"In the name of conducting festivals and organising feasts, we cannot take risks that may cause the spread of coronavirus in Kathmandu.

"That would shatter our economy and health service. We should keep ourselves safe by following the guidance issued globally by the medical community."

Home ministry spokesman Chakra Bahadur Budha defended the government's decision to restrict group worshipping, fairs and festivals.

"We have asked people to maintain social distance and self-discipline," added the Nepali official.

Hari Shankar Prajapati, a shopkeeper in Kathmandu, agrees. "Any crowd could trigger a massive infection," he says. "For me health comes first. We cannot conduct our festivals or religious events if our health is not good."

Image caption,
Hari Shankar Prajapati urges a cautious approach

But Padma Shrestha is furious. "The government has created terror and people are angry," he says. "Prohibiting centuries-old worshipping or rituals could make people lose their faith both towards religion and the government," he warns.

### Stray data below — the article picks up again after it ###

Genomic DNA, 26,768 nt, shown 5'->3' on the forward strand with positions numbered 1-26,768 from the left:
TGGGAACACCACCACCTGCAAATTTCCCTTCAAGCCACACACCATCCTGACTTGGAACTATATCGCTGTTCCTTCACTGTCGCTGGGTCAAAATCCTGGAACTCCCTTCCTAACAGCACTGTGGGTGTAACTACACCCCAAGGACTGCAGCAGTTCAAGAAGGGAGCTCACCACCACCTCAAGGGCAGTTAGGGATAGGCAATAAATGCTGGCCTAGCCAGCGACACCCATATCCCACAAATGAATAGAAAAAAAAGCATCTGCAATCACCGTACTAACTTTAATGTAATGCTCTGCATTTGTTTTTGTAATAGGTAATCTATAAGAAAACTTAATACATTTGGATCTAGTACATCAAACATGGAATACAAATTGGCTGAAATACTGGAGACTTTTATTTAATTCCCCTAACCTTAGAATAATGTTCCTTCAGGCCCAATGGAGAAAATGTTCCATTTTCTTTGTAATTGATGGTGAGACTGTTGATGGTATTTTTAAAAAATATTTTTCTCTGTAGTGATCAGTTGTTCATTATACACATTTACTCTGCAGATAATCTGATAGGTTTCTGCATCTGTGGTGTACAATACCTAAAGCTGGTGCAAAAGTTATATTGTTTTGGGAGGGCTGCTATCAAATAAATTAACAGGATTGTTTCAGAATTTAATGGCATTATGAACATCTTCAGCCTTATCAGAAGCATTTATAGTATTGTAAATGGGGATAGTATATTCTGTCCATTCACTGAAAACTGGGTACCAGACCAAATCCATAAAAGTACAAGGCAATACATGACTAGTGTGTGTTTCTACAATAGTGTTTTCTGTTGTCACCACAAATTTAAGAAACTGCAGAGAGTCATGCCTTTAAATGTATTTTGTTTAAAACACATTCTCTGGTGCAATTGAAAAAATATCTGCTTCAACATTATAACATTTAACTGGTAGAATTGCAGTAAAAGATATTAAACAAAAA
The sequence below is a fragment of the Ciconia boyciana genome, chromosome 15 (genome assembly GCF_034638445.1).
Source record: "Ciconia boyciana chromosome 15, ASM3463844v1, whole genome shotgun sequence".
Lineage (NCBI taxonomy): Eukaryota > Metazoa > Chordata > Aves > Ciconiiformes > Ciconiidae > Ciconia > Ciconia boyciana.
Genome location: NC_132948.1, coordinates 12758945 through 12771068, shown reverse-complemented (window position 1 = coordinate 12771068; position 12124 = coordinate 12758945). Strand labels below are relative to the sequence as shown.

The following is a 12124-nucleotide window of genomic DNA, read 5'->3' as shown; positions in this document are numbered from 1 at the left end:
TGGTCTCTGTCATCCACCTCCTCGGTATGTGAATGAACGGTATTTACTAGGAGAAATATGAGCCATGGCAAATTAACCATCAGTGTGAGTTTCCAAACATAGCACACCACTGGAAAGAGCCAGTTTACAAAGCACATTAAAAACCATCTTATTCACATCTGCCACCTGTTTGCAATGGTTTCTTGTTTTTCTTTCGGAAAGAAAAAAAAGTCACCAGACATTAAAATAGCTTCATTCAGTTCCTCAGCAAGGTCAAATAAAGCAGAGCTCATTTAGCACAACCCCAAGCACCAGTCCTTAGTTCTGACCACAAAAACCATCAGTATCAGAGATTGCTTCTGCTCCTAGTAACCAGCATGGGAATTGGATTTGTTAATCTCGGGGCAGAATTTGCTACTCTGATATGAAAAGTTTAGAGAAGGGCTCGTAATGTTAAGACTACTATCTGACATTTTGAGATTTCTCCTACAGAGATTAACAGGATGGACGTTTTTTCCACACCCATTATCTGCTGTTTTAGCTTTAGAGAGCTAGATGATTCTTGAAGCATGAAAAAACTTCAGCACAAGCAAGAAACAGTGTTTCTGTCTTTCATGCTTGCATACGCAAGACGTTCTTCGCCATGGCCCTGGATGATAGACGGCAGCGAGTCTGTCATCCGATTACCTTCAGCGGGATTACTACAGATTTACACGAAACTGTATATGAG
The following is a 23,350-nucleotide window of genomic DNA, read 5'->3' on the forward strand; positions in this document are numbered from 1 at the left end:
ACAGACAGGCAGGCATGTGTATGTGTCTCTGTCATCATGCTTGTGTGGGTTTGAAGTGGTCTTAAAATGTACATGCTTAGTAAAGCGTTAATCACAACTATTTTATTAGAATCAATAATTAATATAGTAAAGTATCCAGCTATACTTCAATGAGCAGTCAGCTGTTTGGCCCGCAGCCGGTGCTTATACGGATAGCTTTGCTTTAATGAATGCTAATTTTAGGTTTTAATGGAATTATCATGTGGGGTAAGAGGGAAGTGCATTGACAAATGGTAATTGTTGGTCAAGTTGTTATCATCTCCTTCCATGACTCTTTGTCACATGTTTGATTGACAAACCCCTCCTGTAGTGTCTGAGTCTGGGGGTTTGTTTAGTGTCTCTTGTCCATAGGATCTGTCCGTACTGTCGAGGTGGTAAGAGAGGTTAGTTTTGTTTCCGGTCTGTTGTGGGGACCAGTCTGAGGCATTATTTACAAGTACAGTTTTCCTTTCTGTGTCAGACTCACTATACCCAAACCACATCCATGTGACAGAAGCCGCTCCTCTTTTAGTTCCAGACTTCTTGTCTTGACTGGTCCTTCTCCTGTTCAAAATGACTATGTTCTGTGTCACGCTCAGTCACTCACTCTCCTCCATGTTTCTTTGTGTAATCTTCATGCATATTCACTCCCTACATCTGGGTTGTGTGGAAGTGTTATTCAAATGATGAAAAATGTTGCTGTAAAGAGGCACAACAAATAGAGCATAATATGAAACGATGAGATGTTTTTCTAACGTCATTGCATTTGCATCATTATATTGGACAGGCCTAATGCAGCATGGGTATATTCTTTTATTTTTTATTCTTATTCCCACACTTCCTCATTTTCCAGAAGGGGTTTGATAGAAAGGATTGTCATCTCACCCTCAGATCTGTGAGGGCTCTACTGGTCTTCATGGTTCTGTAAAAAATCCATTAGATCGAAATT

Occupying the middle ground, Bikash Karmacharya, a schoolteacher on the outskirts of Kathmandu, wants festivals to be held "by following safety and social distancing measures".

"Our failure to offer due respect to gods and goddesses may backfire. We should agree that god is our source of strength."

As of 30 September, there have been nearly 78,000 confirmed Covid-19 cases and 500 deaths due to coronavirus in Nepal.

Infections are on the rise in Kathmandu and there are fears that the disease could spread further as people travel home during the festivals.